Fast reaction: 3 takeaways from Syracuse football’s loss to Notre Dame

first_imgEAST RUTHERFORD, N.J. — After a wild first five minutes that saw the two teams combine for 36 points, Syracuse (2-3, 0-1 Atlantic Coast) fell to Notre Dame (2-3), 50-33, at MetLife Stadium on Saturday. The Orange is 0-4 at MetLife Stadium since it first played Southern California in 2012.Here are three takeaways from the loss.New York State of MiNDNotre Dame used big plays to bury the Orange. In six minutes, six seconds of game time, Notre Dame scored 45 points. Five plays of 50-plus yard plays contributed to 35 of those points for the Fighting Irish. UND’s first two touchdowns were scored on deep passes to Equanimeous St. Brown of 79 and 67 yards. SU cornerback Cordell Hudson was burned on both throws and committed two pass interferences later in the game.SU followed that up by allowing a 93-yard kickoff return, a 54-yard pass in which Corey Winfield appeared to fall for a play-action fake and finally a Dexter Williams 59-yard run. On Williams’ run, Hudson had back-side contain, but forced Williams toward the middle of the field.AdvertisementThis is placeholder textDespite running the Tampa-2 defense, SU has struggled, giving up big plays in each game it’s played this season. The defense is supposed to help prevent big plays, but the system has yet to work this season.Dropkicked MurphyCole Murphy struggled again for Syracuse on Saturday. He had his first extra point blocked by Notre Dame nose tackle Jarron Jones and returned by cornerback Cole Luke to put two points on the board for the Fighting Irish. Then, before halftime, Murphy missed a 40-yard field goal that would have brought the Orange within three of Notre Dame.Individually, neither error was egregious, but together, they were the difference between SU being tied and  SU being down by six. Could’ve, would’ve, should’ve isn’t always the right way to look at, but it hurt Syracuse in the first half.Though the mistakes didn’t permanently hurt Syracuse because SU allowed 17 points in the second half while scoring only six for itself, they put the Orange farther behind.Dungey on the GroundEric Dungey scored three touchdowns with his legs on Saturday. He often scrambled out of the pocket against Notre Dame, picking up 40 yards. He was SU’s best short-yardage option against Notre Dame, picking up one touchdown on a delayed quarterback sneak. Dungey’s first touchdown (also SU’s first of the game) came on a fake option that pulled the Notre Dame players out of position. His last came in garbage time, when the UND had the game all but sealed up. Dungey scrambled out of the pocket and stuck his hand over the pylon as he was being tackled.Earlier in the game, the SU quarterback slid several times. On one of the slides, Dungey was hit in the head by UND freshman safety Devin Studstill. After a review, Studstill was ejected from the game for targeting. Comments Published on October 1, 2016 at 3:54 pm Contact Chris: cjlibona@syr.edu | @ChrisLibonati Facebook Twitter Google+last_img read more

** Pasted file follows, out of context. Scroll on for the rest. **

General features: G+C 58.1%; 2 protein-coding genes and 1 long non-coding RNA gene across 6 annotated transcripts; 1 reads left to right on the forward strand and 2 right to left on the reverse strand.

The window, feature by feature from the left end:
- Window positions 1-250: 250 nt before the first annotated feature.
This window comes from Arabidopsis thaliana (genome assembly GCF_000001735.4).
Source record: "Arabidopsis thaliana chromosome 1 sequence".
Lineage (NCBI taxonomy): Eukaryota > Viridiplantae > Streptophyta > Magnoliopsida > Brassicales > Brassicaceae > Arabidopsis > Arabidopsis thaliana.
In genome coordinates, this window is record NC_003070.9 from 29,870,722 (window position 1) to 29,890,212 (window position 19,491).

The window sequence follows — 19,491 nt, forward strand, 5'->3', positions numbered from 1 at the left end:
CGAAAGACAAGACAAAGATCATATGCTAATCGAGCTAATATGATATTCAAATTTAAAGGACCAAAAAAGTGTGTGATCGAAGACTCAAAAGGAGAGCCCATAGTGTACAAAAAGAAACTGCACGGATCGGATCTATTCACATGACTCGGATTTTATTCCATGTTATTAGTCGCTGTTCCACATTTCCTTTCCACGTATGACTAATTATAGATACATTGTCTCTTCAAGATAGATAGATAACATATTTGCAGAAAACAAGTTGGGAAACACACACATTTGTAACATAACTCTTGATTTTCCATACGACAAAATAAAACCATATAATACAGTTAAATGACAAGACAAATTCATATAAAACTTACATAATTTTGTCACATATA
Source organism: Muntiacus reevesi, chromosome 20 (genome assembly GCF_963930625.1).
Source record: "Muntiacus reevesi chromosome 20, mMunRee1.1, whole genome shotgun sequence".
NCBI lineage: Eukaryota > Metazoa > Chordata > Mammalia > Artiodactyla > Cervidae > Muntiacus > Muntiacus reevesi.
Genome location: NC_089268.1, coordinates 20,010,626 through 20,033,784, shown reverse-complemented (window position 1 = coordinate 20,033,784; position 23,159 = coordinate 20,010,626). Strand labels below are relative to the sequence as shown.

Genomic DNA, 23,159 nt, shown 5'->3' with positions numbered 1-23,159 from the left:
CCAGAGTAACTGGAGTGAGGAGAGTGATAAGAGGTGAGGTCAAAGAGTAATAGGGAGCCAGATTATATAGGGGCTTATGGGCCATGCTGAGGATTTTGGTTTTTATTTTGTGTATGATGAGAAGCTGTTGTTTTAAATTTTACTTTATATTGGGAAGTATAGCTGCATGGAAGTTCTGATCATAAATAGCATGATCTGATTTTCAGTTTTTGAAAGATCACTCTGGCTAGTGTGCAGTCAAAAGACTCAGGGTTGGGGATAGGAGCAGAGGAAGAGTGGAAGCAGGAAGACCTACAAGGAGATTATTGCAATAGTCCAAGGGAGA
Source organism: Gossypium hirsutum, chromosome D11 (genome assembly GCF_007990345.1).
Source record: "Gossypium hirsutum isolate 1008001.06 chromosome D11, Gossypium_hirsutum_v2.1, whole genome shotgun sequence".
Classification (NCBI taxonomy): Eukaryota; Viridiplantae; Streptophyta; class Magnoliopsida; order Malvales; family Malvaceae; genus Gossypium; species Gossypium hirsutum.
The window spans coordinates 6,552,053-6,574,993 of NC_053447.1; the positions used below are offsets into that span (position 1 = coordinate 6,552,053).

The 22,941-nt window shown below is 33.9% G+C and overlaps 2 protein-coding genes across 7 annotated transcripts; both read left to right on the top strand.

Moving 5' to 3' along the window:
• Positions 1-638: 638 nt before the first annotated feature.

ACC commissioner John Swofford to retire in June 2021

first_img Published on June 25, 2020 at 1:25 pm Contact Andrew: arcrane@syr.edu | @CraneAndrew Comments Facebook Twitter Google+center_img The Daily Orange is a nonprofit newsroom that receives no funding from Syracuse University. Consider donating today to support our mission.Atlantic Coast Conference Commissioner John Swofford will retire following the 2020-21 athletic year, the conference announced Thursday morning. During his tenure, Swofford increased the number of ACC schools from nine to 15 through two expansions, including one that involved Syracuse seven years ago.Currently finishing his 23rd year in the role, Swofford is the fourth commissioner in ACC history. He took on the position after serving as North Carolina’s athletic director for 17 years. The ACC’s statement did not name Swofford’s successor.“It has been a privilege to be a part of the ACC for over five decades,” Swofford said in the conference’s press release. “There are immediate challenges that face not only college athletics, but our entire country, and I will continue to do my very best to help guide the conference in these unprecedented times through the remainder of my tenure.” As commissioner, Swofford was instrumental in the College Football Playoff expansion and the ACC/Big 10 Challenge for both men’s and women’s basketball, according to the release. He also helped establish the ACC Championship Game and Orange Bowl partnership for football. AdvertisementThis is placeholder textSyracuse officially joined the ACC alongside Pittsburgh, Notre Dame and Louisville in 2013 as a second wave of additions. The first wave, which expanded the number of ACC schools from nine to 12 in 2004, included Boston College, Miami and Virginia Tech.The conference last August also launched ACC Network, a vision Swofford proposed in July 2016 that gave the league a revenue generator and an avenue to highlight non-revenue sports.The ACC’s Council of Presidents announced Monday that it will revise its constitution and bylaws to improve governance. Syracuse Chancellor Kent Syverud will serve as chair of the ACC’s Board of Directors, which the 15 league presidents and chancellors will fill. Swofford, serving as the conference’s chief executive officer, will be part of the new alignment for one year before retiring. “John Swofford, in his historic tenure, has come to embody the very best of the ACC,” Syverud said in the release.last_img read more